In case you can’t tell by now, we’re big fans of a shared meal at the end of the day. But that’s most likely because, after a few harrowing years with apron-hangers and witching-hours babies, we’ve found our dinner rhythm. We know the meals we can make blindfolded. We know what kind of surgery — rice removal surgery — has to be performed on the porcupine meatballs in order for Phoebe to eat them. But if morning is the best time for your family to unplug and connect — what’s stopping you from declaring breakfast the new family dinner? Actuallly….What’s stopping you from declaring the all-parties-present road trip or bike ride or the weekend hike the new family dinner?
For all of our inspired steaks and salads, we here at DALS haven’t yet cracked the breakfast code. Every week at Trader Joe’s we beg the girls to keep breakfast in mind as they shop — we will buy them anything if it doesn’t fall into the starch-fest category, aka pancakes, bagels, waffles, french toast, aka their morning-time default mode. (Our morningtime default mode: Smoothies, which the girls go back and forth craving and rejecting.) But no matter how many cartons of strawberry yogurt and granola we lug home, we’re usually back to our pancake routine by Wednesday. If I’m feeling ambitious, I’ll have Nigella’s homemade mix in the countertop canister, but it’s usually Trader’s buttermilk batter we’re shaping into silver dollars and the girls’ initials. If we’re going to have the same thing every day, might as well make it interesting.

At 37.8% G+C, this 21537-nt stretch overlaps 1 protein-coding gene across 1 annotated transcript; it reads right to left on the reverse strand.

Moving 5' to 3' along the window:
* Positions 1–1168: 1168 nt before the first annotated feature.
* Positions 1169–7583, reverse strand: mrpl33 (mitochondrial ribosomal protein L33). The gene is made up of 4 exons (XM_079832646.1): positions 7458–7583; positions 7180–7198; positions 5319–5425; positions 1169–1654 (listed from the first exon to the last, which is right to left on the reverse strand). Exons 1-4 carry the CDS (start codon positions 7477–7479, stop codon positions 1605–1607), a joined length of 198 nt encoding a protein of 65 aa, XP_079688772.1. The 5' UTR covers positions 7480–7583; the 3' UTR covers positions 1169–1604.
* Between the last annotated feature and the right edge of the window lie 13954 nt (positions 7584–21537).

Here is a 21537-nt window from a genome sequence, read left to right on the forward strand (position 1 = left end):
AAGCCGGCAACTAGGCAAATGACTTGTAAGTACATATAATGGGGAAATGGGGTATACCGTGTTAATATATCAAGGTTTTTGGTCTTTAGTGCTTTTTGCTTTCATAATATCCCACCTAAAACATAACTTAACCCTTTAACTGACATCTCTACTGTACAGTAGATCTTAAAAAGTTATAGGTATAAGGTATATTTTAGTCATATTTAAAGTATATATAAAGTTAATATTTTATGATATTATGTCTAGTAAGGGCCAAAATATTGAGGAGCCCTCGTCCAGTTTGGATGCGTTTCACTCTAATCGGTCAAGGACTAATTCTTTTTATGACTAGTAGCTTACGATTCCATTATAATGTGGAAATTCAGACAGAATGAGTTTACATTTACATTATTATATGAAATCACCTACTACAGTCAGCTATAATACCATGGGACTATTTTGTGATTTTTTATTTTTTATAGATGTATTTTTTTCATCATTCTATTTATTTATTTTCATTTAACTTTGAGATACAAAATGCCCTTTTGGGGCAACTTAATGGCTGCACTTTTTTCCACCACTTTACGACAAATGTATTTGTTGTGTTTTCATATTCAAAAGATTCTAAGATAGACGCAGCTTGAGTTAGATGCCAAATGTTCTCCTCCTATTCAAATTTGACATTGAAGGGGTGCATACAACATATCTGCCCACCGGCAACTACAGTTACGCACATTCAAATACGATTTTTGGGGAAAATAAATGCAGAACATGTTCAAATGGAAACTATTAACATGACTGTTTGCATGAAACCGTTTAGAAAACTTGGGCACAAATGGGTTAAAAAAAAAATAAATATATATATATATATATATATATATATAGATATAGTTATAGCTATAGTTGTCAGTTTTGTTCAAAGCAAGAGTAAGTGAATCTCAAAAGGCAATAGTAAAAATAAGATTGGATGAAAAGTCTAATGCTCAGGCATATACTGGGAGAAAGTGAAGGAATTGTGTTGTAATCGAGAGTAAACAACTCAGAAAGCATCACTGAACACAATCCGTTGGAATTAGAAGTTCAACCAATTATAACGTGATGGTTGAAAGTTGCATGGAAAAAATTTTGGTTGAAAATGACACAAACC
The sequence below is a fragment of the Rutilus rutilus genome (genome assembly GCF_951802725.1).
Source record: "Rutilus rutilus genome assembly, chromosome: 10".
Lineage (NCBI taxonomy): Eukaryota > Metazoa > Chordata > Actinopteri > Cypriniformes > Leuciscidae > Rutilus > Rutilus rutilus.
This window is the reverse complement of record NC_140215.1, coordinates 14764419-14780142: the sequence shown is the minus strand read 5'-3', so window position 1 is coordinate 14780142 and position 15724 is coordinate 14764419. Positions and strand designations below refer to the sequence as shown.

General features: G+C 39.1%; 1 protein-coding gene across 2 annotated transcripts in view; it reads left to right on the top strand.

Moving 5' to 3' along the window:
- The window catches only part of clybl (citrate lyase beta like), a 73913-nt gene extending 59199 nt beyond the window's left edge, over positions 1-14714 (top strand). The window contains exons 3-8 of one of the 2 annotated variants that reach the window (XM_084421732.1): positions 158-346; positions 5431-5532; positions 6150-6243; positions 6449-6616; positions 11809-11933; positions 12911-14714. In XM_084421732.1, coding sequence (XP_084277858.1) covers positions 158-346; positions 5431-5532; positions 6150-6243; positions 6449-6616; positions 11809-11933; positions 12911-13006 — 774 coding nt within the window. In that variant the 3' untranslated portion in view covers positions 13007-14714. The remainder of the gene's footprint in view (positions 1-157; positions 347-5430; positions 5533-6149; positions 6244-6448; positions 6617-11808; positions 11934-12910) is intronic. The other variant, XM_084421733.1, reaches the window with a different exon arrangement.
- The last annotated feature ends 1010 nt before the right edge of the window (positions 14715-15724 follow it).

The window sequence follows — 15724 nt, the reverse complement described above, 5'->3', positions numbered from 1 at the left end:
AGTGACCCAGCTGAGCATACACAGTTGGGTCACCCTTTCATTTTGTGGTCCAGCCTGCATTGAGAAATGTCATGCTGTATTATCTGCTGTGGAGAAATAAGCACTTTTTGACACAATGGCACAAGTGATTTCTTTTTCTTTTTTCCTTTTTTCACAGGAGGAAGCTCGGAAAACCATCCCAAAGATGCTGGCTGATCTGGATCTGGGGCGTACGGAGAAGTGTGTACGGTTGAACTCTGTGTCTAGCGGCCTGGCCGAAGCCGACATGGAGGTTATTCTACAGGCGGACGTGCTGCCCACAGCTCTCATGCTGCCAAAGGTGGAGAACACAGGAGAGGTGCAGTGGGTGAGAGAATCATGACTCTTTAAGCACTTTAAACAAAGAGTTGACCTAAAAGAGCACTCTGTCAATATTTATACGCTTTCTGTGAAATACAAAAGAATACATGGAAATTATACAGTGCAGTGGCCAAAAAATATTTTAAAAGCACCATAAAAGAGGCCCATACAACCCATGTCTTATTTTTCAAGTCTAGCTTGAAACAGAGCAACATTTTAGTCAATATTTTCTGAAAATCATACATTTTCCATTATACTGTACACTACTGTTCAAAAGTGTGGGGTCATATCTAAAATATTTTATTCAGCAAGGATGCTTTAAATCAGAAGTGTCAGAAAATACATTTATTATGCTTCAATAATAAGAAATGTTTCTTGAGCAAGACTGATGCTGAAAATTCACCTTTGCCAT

Initial Pancakes (shown above) I find they turn out better when you drizzle the letter into the pan in its mirror image and then flip to its correct positioning.